So for the sake of argument let's say Bernanke is sincere about trying to fix the economy. If you read between the lines of his public statements and other Fed announcements, it's clear that Bernanke and most of his Fed colleagues are deeply troubled about America's prospects. Probably more troubled than the rest of us, in fact. Here's why:

An economic catastrophe is still possible. The Fed is responsible for two things: Low inflation and full employment. Inflation, for all the bluster, is actually too low right now; the most immediate threat is falling prices, not rising prices. Employment is obviously a much bigger problem. "On its current economic trajectory, the United States runs the risk of seeing millions of workers unemployed or underemployed for many years," Bernanke said in a recent speech. "As a society, we should find that outcome unacceptable."

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Bernankespeak isn't as dry or inscrutable as the mutterings of his predecessor, Alan Greenspan, but every central bank chief is a paragon of understatement. If you were to buy Bernanke a few beers and get him to tell you what he really thinks, he'd probably say that the economy is going to suck for a long time and America is circling the drain. There's nothing happening in the "real economy" that's likely to boost hiring by a meaningful amount any time soon. That's because the vaunted private sector is doing just fine without much need for additional workers—despite a 9.6 percent unemployment rate, corporate profits have been surging, and big companies are sitting on a record amount of cash. Unless growth picks up, hiring more workers would merely dilute profit margins.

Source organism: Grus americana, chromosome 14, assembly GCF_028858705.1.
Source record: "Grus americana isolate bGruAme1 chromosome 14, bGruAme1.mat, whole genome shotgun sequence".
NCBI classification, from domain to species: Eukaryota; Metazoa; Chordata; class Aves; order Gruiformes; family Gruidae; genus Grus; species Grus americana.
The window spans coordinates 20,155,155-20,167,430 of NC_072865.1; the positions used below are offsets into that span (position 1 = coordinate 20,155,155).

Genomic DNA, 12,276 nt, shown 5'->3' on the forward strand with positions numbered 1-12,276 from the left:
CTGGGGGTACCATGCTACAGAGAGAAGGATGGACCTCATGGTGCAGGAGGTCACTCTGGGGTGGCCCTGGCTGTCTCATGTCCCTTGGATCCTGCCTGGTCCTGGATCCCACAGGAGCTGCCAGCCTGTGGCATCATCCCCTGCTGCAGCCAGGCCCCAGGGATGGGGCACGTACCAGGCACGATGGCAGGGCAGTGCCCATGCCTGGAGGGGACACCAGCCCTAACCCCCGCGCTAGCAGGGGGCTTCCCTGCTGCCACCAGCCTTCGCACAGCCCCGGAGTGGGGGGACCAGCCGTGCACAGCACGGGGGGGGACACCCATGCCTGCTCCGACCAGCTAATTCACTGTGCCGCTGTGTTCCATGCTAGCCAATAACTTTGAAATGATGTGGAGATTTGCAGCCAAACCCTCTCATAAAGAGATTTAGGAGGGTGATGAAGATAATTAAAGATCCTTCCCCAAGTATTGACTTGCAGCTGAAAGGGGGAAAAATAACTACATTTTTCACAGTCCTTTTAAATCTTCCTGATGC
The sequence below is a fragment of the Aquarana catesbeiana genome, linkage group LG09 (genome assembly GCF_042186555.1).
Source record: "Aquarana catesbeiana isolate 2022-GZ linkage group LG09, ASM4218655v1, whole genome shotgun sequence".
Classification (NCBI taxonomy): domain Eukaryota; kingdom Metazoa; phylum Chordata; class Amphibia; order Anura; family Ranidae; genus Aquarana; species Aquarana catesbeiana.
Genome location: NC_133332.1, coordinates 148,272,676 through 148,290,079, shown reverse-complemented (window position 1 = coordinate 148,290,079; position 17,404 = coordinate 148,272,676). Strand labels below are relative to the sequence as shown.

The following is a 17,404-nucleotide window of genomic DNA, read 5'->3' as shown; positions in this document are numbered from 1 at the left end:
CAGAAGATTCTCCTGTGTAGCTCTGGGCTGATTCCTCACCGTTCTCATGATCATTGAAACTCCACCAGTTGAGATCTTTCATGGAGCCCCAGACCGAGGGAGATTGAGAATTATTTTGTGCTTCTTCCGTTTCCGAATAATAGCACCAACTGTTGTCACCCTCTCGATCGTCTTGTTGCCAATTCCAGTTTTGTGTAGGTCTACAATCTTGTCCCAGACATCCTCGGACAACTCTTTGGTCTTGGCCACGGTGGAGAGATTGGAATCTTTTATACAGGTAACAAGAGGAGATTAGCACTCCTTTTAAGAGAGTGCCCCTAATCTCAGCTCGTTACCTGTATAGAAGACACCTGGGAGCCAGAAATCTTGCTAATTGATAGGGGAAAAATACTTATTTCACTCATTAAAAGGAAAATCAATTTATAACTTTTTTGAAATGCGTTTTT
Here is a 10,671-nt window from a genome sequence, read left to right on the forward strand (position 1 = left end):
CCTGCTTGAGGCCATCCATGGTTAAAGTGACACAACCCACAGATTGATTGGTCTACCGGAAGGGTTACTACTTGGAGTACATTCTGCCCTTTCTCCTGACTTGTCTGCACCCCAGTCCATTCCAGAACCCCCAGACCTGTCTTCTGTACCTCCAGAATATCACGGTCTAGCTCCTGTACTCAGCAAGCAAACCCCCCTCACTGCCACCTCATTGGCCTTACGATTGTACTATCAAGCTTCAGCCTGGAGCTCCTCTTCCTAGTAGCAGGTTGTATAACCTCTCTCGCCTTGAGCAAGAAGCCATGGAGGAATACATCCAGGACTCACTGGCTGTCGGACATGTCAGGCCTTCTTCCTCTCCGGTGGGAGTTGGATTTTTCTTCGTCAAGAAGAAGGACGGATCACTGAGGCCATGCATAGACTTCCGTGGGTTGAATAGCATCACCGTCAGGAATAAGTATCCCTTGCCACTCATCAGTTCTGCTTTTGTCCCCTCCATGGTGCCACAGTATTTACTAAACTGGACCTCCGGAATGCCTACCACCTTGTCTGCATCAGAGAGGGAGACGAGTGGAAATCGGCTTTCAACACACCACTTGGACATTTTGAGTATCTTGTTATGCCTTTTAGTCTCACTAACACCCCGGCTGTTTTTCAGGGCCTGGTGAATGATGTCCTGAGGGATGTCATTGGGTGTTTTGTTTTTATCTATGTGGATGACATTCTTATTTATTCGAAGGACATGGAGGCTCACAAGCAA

That threatens most Americans, not just the unemployed. A large number of chronically unemployed people means less spending overall, and that in turn means economic growth will remain sluggish at best. Stagnation could easily degrade living standards for the majority of Americans, since incomes will plateau or fall, purchasing power will decline, retirement will drift further into the future and more people will fall through safety nets that are already fraying.

That's the hopeful scenario, assuming nothing terrible goes wrong. But it could. There are still a lot of major stressors bubbling around the world, and the economy is so fragile that it wouldn't take much of a shock to induce another recession. Ireland, for instance, is a tiny country, yet worries about its insolvency have unnerved global markets and stoked fears of a contagion that could spread to much bigger economies like Spain and Italy. Band-Aid solutions to sovereign debt crises may generate short-term relief, but there's a good chance that a large and painful reckoning is still in the future. Here in the United States, California and Illinois may soon face a similar debt crisis, and nobody knows if there will be panic or calm if a major municipality defaults on its debts. The foreclosure fiasco could be another time bomb that shakes banks already weak from four years of mounting writeoffs. China could be in the midst of an asset bubble that bursts any day. Or global investors could start to balk at buying U.S. debt. Or... Well, suffice to say that if you're Bernanke, the baseline scenario is pretty bleak, and most of the risks are to the downside. You try getting a good night's sleep with a list of worries like that.